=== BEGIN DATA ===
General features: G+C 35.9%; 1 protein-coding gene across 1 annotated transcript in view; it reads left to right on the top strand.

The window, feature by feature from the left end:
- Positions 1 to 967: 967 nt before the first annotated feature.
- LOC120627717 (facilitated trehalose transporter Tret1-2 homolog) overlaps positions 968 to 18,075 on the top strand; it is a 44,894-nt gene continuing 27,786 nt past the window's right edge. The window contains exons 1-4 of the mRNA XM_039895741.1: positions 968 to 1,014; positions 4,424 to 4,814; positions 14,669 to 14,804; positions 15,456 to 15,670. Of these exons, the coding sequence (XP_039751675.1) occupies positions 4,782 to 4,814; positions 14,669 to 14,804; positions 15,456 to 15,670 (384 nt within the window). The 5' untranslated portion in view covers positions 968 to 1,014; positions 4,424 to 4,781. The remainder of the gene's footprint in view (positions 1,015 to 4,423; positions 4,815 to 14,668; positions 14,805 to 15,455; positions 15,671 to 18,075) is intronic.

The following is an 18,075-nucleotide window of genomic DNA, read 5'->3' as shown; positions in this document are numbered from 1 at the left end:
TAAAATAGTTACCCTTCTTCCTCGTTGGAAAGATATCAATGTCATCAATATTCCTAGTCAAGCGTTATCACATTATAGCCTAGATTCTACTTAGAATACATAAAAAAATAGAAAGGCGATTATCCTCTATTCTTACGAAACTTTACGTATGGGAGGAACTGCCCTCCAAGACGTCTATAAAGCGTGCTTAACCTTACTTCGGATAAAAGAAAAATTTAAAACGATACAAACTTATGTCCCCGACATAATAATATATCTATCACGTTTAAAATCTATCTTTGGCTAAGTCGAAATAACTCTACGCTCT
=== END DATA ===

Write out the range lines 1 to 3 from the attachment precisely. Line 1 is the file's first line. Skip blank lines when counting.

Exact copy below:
General features: G+C 35.9%; 1 protein-coding gene across 1 annotated transcript in view; it reads left to right on the top strand.

The window, feature by feature from the left end:
- Positions 1 to 967: 967 nt before the first annotated feature.